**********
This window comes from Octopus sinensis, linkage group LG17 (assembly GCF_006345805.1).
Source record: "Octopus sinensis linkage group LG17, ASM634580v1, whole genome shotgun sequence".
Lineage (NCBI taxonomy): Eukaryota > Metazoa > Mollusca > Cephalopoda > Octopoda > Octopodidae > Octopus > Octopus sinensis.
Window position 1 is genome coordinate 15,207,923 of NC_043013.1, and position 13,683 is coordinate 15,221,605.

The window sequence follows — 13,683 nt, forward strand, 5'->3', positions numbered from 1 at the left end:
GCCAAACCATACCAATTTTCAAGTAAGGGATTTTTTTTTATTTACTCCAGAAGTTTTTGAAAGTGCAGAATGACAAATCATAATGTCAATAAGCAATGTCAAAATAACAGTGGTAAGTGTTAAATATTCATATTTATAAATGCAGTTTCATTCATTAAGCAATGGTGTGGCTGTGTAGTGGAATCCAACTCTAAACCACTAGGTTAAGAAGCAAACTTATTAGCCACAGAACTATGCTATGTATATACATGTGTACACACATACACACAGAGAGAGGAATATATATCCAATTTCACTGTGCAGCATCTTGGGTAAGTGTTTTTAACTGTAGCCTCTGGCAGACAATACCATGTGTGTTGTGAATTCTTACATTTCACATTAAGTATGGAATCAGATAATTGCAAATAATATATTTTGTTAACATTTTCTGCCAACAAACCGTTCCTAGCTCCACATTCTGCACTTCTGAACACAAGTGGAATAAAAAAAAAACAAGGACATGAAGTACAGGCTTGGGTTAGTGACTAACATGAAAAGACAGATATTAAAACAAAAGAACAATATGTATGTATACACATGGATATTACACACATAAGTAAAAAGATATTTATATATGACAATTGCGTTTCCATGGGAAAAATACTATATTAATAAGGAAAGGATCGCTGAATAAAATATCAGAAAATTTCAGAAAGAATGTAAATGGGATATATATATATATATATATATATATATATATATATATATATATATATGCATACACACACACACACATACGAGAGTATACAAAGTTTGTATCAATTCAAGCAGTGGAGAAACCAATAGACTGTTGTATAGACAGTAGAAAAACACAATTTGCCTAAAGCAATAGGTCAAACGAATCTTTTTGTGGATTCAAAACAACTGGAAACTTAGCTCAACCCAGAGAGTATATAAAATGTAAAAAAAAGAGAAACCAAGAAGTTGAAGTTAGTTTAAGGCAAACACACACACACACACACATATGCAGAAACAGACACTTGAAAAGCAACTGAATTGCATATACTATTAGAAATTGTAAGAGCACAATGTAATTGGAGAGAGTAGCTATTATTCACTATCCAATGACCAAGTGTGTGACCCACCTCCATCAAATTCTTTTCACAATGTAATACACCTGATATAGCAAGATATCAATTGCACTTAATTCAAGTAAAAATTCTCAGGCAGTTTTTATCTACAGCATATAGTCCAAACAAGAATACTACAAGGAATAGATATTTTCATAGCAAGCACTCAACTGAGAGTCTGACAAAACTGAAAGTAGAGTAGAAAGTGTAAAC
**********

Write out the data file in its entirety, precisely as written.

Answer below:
This window comes from Octopus sinensis, linkage group LG17 (assembly GCF_006345805.1).
Source record: "Octopus sinensis linkage group LG17, ASM634580v1, whole genome shotgun sequence".
Lineage (NCBI taxonomy): Eukaryota > Metazoa > Mollusca > Cephalopoda > Octopoda > Octopodidae > Octopus > Octopus sinensis.
Window position 1 is genome coordinate 15,207,923 of NC_043013.1, and position 13,683 is coordinate 15,221,605.

The window sequence follows — 13,683 nt, forward strand, 5'->3', positions numbered from 1 at the left end:
GCCAAACCATACCAATTTTCAAGTAAGGGATTTTTTTTTATTTACTCCAGAAGTTTTTGAAAGTGCAGAATGACAAATCATAATGTCAATAAGCAATGTCAAAATAACAGTGGTAAGTGTTAAATATTCATATTTATAAATGCAGTTTCATTCATTAAGCAATGGTGTGGCTGTGTAGTGGAATCCAACTCTAAACCACTAGGTTAAGAAGCAAACTTATTAGCCACAGAACTATGCTATGTATATACATGTGTACACACATACACACAGAGAGAGGAATATATATCCAATTTCACTGTGCAGCATCTTGGGTAAGTGTTTTTAACTGTAGCCTCTGGCAGACAATACCATGTGTGTTGTGAATTCTTACATTTCACATTAAGTATGGAATCAGATAATTGCAAATAATATATTTTGTTAACATTTTCTGCCAACAAACCGTTCCTAGCTCCACATTCTGCACTTCTGAACACAAGTGGAATAAAAAAAAAACAAGGACATGAAGTACAGGCTTGGGTTAGTGACTAACATGAAAAGACAGATATTAAAACAAAAGAACAATATGTATGTATACACATGGATATTACACACATAAGTAAAAAGATATTTATATATGACAATTGCGTTTCCATGGGAAAAATACTATATTAATAAGGAAAGGATCGCTGAATAAAATATCAGAAAATTTCAGAAAGAATGTAAATGGGATATATATATATATATATATATATATATATATATATATATATATATATGCATACACACACACACACATACGAGAGTATACAAAGTTTGTATCAATTCAAGCAGTGGAGAAACCAATAGACTGTTGTATAGACAGTAGAAAAACACAATTTGCCTAAAGCAATAGGTCAAACGAATCTTTTTGTGGATTCAAAACAACTGGAAACTTAGCTCAACCCAGAGAGTATATAAAATGTAAAAAAAAGAGAAACCAAGAAGTTGAAGTTAGTTTAAGGCAAACACACACACACACACACATATGCAGAAACAGACACTTGAAAAGCAACTGAATTGCATATACTATTAGAAATTGTAAGAGCACAATGTAATTGGAGAGAGTAGCTATTATTCACTATCCAATGACCAAGTGTGTGACCCACCTCCATCAAATTCTTTTCACAATGTAATACACCTGATATAGCAAGATATCAATTGCACTTAATTCAAGTAAAAATTCTCAGGCAGTTTTTATCTACAGCATATAGTCCAAACAAGAATACTACAAGGAATAGATATTTTCATAGCAAGCACTCAACTGAGAGTCTGACAAAACTGAAAGTAGAGTAGAAAGTGTAAAC